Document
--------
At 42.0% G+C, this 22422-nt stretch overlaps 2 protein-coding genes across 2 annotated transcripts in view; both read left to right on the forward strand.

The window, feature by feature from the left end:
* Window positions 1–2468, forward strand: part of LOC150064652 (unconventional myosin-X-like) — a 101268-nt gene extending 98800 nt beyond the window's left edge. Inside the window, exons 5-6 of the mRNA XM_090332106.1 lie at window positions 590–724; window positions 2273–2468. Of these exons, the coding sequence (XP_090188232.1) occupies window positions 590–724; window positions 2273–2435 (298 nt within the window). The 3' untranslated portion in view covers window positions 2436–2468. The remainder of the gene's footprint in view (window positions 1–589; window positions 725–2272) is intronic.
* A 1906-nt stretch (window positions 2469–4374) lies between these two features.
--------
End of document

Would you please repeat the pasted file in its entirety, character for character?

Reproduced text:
At 42.0% G+C, this 22422-nt stretch overlaps 2 protein-coding genes across 2 annotated transcripts in view; both read left to right on the forward strand.

The window, feature by feature from the left end:
* Window positions 1–2468, forward strand: part of LOC150064652 (unconventional myosin-X-like) — a 101268-nt gene extending 98800 nt beyond the window's left edge. Inside the window, exons 5-6 of the mRNA XM_090332106.1 lie at window positions 590–724; window positions 2273–2468. Of these exons, the coding sequence (XP_090188232.1) occupies window positions 590–724; window positions 2273–2435 (298 nt within the window). The 3' untranslated portion in view covers window positions 2436–2468. The remainder of the gene's footprint in view (window positions 1–589; window positions 725–2272) is intronic.
* A 1906-nt stretch (window positions 2469–4374) lies between these two features.